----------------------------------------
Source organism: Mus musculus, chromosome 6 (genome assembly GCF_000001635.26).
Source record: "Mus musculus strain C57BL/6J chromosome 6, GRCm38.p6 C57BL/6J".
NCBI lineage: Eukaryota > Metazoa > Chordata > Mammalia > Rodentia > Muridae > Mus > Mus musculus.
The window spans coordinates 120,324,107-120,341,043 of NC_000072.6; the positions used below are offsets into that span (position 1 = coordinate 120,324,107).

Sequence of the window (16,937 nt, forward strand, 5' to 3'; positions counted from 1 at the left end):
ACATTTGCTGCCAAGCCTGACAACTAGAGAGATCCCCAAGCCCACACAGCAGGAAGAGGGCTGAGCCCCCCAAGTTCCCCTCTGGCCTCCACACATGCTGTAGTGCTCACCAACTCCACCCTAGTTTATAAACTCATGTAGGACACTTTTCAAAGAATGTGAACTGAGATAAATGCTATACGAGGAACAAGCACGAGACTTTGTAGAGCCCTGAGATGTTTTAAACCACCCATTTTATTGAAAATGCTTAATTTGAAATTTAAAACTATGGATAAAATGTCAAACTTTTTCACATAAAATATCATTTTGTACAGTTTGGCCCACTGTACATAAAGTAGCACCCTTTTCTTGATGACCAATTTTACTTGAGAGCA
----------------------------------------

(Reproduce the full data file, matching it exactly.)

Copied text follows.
Source organism: Mus musculus, chromosome 6 (genome assembly GCF_000001635.26).
Source record: "Mus musculus strain C57BL/6J chromosome 6, GRCm38.p6 C57BL/6J".
NCBI lineage: Eukaryota > Metazoa > Chordata > Mammalia > Rodentia > Muridae > Mus > Mus musculus.
The window spans coordinates 120,324,107-120,341,043 of NC_000072.6; the positions used below are offsets into that span (position 1 = coordinate 120,324,107).

Sequence of the window (16,937 nt, forward strand, 5' to 3'; positions counted from 1 at the left end):
ACATTTGCTGCCAAGCCTGACAACTAGAGAGATCCCCAAGCCCACACAGCAGGAAGAGGGCTGAGCCCCCCAAGTTCCCCTCTGGCCTCCACACATGCTGTAGTGCTCACCAACTCCACCCTAGTTTATAAACTCATGTAGGACACTTTTCAAAGAATGTGAACTGAGATAAATGCTATACGAGGAACAAGCACGAGACTTTGTAGAGCCCTGAGATGTTTTAAACCACCCATTTTATTGAAAATGCTTAATTTGAAATTTAAAACTATGGATAAAATGTCAAACTTTTTCACATAAAATATCATTTTGTACAGTTTGGCCCACTGTACATAAAGTAGCACCCTTTTCTTGATGACCAATTTTACTTGAGAGCA